KATHMANDU: Citing that the government has not explicitly addressed various issues pertaining to Foreign Direct Investment (FDI) in its proposed draft Foreign Investment Bill, the Nepal Policy Institute (NPI) has urged authorities to resolve differences and work for creating a conducive investment climate in Nepal.
The NPI, an autonomous think-tank under the Non-Resident Nepali Association (NRNA) said that there are differences in the draft investment bill proposed by the government and the NPI proposal on FDI policy.
“Provisions in the proposed government draft bill lack clarity on allowing 100 per cent ownership of enterprises in all economic sectors to non-Nepali national, Nepali diasporas and people of Nepali origin,” NPI said in a statement.
Moreover, the institute has also argued for same investment rights as Nepali citizens to those individuals of Nepali origin who might have had to renounce their Nepali citizenship because of dual citizenship restrictions.
According to NPI Chairman Khagendra Raj Dhakal, the government should table a clear proposal with provisions that ensure approval of FDI by Investment Board of Nepal (IBN), irrespective of amount, under a one-window policy.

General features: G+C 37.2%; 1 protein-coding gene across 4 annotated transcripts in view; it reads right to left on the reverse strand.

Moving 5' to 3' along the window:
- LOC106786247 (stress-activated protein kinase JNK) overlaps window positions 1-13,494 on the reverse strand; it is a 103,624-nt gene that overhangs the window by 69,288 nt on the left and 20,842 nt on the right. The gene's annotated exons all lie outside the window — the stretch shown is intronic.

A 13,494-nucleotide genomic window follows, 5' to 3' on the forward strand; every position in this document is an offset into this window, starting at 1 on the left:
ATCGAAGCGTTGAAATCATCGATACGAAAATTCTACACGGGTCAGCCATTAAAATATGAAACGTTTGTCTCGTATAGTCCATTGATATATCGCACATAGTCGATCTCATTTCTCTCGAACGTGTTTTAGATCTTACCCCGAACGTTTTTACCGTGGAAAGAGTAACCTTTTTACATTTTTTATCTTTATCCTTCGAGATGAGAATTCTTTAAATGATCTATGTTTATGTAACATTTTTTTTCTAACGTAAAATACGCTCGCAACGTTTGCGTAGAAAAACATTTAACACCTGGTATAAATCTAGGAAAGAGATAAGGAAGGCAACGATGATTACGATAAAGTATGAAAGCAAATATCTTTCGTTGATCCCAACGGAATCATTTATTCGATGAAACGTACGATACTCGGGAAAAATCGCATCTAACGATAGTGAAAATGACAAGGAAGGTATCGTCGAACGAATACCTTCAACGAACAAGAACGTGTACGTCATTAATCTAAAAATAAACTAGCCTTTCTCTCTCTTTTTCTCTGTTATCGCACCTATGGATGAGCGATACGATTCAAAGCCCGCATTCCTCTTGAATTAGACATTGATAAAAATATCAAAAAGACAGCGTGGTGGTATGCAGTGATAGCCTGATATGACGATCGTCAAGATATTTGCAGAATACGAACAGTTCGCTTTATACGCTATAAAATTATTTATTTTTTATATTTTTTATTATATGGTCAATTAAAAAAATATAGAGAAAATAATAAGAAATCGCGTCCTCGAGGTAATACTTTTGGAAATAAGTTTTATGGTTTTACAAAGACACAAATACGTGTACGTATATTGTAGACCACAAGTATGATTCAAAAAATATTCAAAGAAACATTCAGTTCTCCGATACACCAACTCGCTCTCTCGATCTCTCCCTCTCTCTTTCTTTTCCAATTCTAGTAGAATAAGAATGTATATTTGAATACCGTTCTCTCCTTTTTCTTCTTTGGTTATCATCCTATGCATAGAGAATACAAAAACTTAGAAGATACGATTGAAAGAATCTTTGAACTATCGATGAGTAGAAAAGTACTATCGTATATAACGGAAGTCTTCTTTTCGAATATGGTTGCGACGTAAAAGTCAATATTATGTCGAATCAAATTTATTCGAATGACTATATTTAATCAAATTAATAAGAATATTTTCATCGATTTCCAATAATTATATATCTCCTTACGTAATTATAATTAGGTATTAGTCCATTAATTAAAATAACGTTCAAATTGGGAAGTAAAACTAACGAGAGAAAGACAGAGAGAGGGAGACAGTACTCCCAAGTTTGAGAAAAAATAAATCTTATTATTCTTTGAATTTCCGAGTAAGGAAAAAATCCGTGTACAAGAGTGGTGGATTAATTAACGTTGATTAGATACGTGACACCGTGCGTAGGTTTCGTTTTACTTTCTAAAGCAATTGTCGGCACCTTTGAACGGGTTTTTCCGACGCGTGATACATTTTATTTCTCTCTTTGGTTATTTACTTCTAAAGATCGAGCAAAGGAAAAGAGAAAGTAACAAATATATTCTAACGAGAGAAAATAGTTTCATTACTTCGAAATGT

Likewise, the NPI has also called for addressing the environmental standards and compliance issues which it says the government has failed to include in the draft bill.
Similarly, calling it ‘not adequately clear’ in the government table proposal, the institute has asked the government to ensure that no investment would be expropriated or confiscated for administrative purposes and political measures in the operation of foreign national owned enterprises.
According to NPI, government’s bills relating to foreign direct investment are restrictive and are less likely to encourage foreign investors’ participation in economic sectors in Nepal.
“Investors should be allowed to repatriate foreign currency investment, profit from operations, principal of any loan obtained during the course of business operations without going through Nepal Rastra Bank. This authority should be delegated to commercial banks,” NPI Chair Dhakal said.
Commercial banks should be given more freedom to deal with foreign investors once foreign currency account is established for the purpose of businesses. But the government proposal has failed to take it into account, he added.
Moreover, the NPI has also stressed on the need to abolish large list of “the Areas Prohibited for Foreign Investment” from the Foreign Investment Act for attracting external investments in economic subsistence sectors.